Currently viewing the category: "Style"

Red or Yellow Underwear

Will you be wearing red or yellow underwear when you ring in 2015?

If you haven’t noticed, even the new Chedraui grocery store in Puerto Morelos is selling red and yellow under garments. It is a Mexican tradition to wear a pair of either colour when you start off the New Year. If you wear red panties, you are hoping for a year filled with romance and love. If you wear yellow panties you are hoping for a year of prosperity, luck and money. You can’t just wear any old pair of underwear, they must be a new pair, worn for the first time as you ring in the New Year.

So what colour underwear will you be wearing as you ring in 2015?

Happy New Year

¡Feliz Año Nuevo from Salsa & Sun!



Quinceañera also called quince años or simply quince, is the celebration of a girl’s fifteenth birthday in Mexico and other parts of Latin America. It is similar to when a Debutante makes her debut in the southern USA, but in Mexico it is a birthday celebration that marks the transition from girl to young woman. Families save for years for this event in which the young girl wears a formal ball gown and make-up. Traditionally it was to be the first time she wore either of these things, but most girls are now wearing make-up at a younger age. The dress is a huge part of the event with professional photos being hung in the family home for years to come.

Gowns in Puebla

Dresses in Puebla shop window

The celebration begins with a Catholic mass giving thanks. The entire family and extended families join in the celebration, along with traditionally 14 friends of the girl paired into couples known as damas and chambelanes. After the mass, there is a reception which includes a grand entrance made by the Quinceañera, a formal toast given by the family, and a first dance beginning with the girl and her father. This is followed by a family dance and then finally a party with gifts. During the reception, the birthday girl usually dances a traditional choreographed dance with her “chambelan de honor”, who is her chosen escort. A huge meal completes the evening, which goes well into the wee hours of the night.

Tagged with:

Club Monaco Yucatan

Recently I have opened my email to find some of my favourite locations in Mexico being featured in spring fashion layouts.

Francesca Bonato & Nicolas Malleville

Club Monaco is doing collaborations this season with many designers including Valladolid’s own Francesca Bonato and Nicolas Malleville of Coqui Coqui Hotel, Spa and Perfumes. You can read Francesca and Nicolas’ story in this article about the New York Times a few years ago.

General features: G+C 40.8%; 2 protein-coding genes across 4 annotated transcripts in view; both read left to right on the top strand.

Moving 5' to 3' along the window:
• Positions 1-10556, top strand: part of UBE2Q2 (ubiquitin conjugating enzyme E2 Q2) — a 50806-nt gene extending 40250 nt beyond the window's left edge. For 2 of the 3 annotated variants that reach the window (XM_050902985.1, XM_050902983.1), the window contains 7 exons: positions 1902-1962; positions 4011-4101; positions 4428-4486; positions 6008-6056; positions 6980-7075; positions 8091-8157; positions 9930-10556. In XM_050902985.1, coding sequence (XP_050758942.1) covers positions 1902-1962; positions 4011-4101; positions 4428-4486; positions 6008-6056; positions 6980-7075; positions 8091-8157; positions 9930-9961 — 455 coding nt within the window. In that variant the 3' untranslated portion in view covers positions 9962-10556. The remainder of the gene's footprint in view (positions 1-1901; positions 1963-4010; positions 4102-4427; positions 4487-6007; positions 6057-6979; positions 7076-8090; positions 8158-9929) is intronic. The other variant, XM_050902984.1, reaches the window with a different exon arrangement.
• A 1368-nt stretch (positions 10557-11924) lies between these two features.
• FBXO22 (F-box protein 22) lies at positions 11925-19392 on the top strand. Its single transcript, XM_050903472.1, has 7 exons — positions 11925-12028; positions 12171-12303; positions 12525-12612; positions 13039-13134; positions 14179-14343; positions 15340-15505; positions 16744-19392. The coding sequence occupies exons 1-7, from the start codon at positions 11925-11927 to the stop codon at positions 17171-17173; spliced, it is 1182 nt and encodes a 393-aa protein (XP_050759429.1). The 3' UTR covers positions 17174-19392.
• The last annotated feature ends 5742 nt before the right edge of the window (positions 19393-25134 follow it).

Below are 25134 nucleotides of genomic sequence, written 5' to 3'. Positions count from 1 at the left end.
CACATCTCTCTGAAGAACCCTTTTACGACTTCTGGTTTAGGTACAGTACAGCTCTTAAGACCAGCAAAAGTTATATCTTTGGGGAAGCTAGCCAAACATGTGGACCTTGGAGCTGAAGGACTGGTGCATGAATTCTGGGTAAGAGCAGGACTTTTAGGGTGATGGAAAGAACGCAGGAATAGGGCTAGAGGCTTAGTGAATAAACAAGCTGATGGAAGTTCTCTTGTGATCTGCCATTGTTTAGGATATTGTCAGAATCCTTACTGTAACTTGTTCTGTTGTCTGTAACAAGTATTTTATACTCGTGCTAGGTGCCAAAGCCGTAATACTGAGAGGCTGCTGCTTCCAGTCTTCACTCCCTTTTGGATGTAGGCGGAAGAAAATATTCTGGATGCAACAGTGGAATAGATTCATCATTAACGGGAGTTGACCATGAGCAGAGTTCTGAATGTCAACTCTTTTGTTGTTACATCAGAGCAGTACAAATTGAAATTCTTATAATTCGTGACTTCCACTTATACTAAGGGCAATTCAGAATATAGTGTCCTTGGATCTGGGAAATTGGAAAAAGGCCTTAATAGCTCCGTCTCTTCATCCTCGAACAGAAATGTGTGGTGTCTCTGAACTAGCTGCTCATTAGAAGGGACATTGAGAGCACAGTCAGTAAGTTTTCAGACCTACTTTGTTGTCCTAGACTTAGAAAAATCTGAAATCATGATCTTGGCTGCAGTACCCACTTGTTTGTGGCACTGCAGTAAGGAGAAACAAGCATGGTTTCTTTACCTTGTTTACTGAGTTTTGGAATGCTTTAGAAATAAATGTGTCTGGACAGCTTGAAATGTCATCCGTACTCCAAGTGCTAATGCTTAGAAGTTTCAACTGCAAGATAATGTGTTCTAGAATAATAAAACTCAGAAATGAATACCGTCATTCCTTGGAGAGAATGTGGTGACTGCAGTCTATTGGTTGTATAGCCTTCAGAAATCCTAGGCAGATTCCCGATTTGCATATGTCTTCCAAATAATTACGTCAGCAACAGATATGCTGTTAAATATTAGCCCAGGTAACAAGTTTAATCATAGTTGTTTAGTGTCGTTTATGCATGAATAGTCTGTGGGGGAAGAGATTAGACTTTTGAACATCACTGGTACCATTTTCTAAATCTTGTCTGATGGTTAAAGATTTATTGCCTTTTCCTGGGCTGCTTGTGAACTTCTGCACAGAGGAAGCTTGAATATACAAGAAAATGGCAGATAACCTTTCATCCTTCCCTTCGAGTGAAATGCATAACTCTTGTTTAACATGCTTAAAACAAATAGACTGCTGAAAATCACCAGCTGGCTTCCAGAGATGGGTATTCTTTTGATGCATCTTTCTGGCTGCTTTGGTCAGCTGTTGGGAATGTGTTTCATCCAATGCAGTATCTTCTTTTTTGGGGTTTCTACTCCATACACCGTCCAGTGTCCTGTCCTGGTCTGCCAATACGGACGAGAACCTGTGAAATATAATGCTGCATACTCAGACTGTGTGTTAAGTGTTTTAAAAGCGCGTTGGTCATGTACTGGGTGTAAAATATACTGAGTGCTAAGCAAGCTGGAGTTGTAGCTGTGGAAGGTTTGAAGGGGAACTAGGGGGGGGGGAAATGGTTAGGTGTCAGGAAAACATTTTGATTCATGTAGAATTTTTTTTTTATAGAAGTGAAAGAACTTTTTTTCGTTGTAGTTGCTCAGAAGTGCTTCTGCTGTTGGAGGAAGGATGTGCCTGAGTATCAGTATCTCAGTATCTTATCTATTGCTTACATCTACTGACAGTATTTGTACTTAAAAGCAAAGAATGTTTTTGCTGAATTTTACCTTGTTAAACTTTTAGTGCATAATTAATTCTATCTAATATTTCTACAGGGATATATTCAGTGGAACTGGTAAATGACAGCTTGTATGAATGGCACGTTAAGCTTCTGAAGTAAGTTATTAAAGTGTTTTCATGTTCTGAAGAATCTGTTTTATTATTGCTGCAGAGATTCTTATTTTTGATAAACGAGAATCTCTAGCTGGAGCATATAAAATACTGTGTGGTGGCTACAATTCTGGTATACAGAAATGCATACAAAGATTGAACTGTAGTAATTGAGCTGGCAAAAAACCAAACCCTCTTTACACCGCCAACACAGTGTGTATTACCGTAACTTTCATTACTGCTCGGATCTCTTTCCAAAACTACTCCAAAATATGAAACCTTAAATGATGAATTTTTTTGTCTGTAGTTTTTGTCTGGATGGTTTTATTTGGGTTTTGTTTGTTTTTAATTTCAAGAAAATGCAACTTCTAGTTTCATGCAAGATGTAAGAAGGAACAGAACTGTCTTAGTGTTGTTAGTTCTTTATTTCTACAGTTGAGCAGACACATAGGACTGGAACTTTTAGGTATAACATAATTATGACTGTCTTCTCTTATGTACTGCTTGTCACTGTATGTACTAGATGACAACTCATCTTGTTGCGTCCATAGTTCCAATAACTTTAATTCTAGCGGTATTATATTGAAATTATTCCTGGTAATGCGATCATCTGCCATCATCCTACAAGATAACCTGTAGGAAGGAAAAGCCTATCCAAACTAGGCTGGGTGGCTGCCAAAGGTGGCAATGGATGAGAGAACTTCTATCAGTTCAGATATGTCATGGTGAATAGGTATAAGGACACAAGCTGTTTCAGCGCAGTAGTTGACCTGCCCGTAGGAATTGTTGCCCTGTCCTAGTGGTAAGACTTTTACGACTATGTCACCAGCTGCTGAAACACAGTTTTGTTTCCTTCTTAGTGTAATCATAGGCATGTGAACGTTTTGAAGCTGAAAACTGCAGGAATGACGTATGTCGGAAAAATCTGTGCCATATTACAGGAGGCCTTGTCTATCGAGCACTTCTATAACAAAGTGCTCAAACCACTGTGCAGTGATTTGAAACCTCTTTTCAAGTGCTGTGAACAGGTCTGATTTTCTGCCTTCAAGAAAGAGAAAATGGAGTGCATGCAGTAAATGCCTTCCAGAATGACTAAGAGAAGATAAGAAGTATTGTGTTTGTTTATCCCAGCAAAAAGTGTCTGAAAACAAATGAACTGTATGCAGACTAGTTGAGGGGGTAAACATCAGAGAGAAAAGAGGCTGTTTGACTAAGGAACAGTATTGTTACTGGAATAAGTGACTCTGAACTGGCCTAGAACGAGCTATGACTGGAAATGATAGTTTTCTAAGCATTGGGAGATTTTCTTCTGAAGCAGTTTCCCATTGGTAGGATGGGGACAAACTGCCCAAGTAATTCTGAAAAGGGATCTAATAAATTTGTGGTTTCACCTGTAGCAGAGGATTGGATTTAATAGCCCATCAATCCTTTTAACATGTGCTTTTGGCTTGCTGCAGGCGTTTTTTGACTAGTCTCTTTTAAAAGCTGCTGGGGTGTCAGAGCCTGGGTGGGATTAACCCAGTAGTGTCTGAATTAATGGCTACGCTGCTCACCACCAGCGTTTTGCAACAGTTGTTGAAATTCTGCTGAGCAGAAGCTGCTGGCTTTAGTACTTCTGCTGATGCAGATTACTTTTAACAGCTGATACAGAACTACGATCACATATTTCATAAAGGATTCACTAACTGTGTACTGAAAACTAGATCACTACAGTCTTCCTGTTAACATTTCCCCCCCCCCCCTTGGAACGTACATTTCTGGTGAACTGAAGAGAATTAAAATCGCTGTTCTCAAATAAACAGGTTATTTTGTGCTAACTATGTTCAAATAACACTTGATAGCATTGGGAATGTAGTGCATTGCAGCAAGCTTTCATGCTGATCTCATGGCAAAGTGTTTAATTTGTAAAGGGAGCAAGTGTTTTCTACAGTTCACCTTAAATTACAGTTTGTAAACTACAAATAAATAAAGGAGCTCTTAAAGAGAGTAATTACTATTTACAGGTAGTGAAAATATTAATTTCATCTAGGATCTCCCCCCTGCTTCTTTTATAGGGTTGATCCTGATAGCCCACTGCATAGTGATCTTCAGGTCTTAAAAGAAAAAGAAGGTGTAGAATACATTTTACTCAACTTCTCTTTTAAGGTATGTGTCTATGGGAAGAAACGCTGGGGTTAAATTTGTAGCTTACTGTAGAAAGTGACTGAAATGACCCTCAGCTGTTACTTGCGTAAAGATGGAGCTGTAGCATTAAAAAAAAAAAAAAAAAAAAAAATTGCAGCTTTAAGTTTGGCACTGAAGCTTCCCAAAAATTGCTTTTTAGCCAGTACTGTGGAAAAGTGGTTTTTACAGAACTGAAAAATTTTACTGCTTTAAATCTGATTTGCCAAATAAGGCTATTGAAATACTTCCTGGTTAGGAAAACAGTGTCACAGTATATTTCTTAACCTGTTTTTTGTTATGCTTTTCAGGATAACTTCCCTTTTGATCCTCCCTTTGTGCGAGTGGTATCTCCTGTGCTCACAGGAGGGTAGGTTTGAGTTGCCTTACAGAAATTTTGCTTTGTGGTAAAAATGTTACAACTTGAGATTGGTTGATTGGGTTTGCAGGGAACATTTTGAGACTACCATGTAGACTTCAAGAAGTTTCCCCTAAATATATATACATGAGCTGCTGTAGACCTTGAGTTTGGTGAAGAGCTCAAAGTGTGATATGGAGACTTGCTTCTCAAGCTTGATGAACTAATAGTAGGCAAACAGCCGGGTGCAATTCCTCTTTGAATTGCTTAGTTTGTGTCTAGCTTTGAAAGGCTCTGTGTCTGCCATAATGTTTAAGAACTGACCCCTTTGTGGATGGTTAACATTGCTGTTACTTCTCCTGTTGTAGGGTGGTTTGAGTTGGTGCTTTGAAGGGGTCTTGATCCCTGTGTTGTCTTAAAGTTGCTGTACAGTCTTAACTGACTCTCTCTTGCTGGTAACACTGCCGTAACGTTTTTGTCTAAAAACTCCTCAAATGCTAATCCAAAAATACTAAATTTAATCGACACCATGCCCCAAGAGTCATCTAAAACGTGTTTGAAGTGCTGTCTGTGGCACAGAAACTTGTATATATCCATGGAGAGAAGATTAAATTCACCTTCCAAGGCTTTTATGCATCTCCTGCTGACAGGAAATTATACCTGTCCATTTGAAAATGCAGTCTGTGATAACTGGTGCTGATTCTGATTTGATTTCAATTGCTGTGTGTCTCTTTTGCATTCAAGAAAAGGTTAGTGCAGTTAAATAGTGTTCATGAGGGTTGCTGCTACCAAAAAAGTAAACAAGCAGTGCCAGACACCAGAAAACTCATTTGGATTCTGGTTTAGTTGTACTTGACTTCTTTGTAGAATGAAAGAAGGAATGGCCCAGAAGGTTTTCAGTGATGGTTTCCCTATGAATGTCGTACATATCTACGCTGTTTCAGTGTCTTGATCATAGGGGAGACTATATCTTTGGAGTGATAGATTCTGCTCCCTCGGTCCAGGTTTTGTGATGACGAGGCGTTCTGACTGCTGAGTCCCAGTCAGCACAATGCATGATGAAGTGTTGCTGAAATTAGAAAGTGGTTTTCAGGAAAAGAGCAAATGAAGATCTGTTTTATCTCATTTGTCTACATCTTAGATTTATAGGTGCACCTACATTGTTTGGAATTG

Hacienda Montaecristo

Their chic collection has a distinct Yucatecan flair with just a hint of beach thrown in. It is called Hacienda Montaecristo. Named after their hacienda in the Yucatan.

Dutzi Design

Literally right next door to them in Valladolid is Dutzi Design. Duzti makes handbags out of recycled materials using local Mayan artisans. Her work was recently featured at Shop Latitude.

Anthropologie In Guanajato

And just the other day I opened my mail to find this fashion layout for Anthropologie featuring the amazing city of Guanajato as the background. You can check out their video here. It is great to see some of these spectacular location being used.

Anthropologie In Guanajato


Photos by Club Monaco, Dutzi & Anthropologie

Stamped Concrete

Jazzing up our concrete yard.

Our backyard was badly in need of a makeover. It was just old cement that is great for keeping bugs away, but ugly. We wanted a low maintenance finish, so we went for stamped concrete. Which could be done in one day, but is a much larger job than we thought.

River of Cement

River of Cement

First the entire backyard was flooded with cement. Then the cement was spread it out and made sure that it was level.

Leveling the cement

Leveling the cement

Adding the colour

Adding the colour

Then the bottom colour was added, which was much brighter than expected.

Adding the contrast

Adding the contrast

Then a contrasting colour was added and the entire backyard was stamped with a brick like texture. The stamping was done by hand.


Then we waited for the cement to dry. Just before it was completely dried the top coat was washed off . Then once it was completely dry, a sealer was put on top.

Finished Product

The finished product is beautiful! So much nicer than the old cement.

Backyard After

Tagged with:

Before and After

 In Mexico our homes are made of concrete. The great thing about it is you can dress up the concrete however you like. Here is an example of how, in just a few hours, our handyman turned a drab window into a fab window.

Handmade tile

We bought this box of tiles for less than $17usd in Dolores Hidalgo.

Pre work

Roughing up the cement so the tiles will stick.

Window tile without grout

The tile is up, now the grout needs to be added.

Mexican Window Tile

Grout & a line of blue paint finish the job. From boring to WOW in a few hours.

Mexican Blouse
This top was made by the women of Valladolid

Recently we were in Valladolid, one of our favourite local escapes. While there I picked up this cute blouse. It was hand embroidered by one of the women in the local co-operative.  It has a striking resemblance to this blouse I saw on Shop Latitude.  The big difference is I paid $150mxp ($12.50usd) for mine.  Valladolid is also a great place to pick up hand made leather sandals.


I have two pairs that I bought last year (note the wear) one from the factory (on the right) and one not. They are made of “real cow leather” according to the nice shoemaker that sold them to me. Now that I know where they make them, I will always go there.  The second pair cost me $130mxp ($11usd) and they are so cute, cool and comfy.

Tagged with: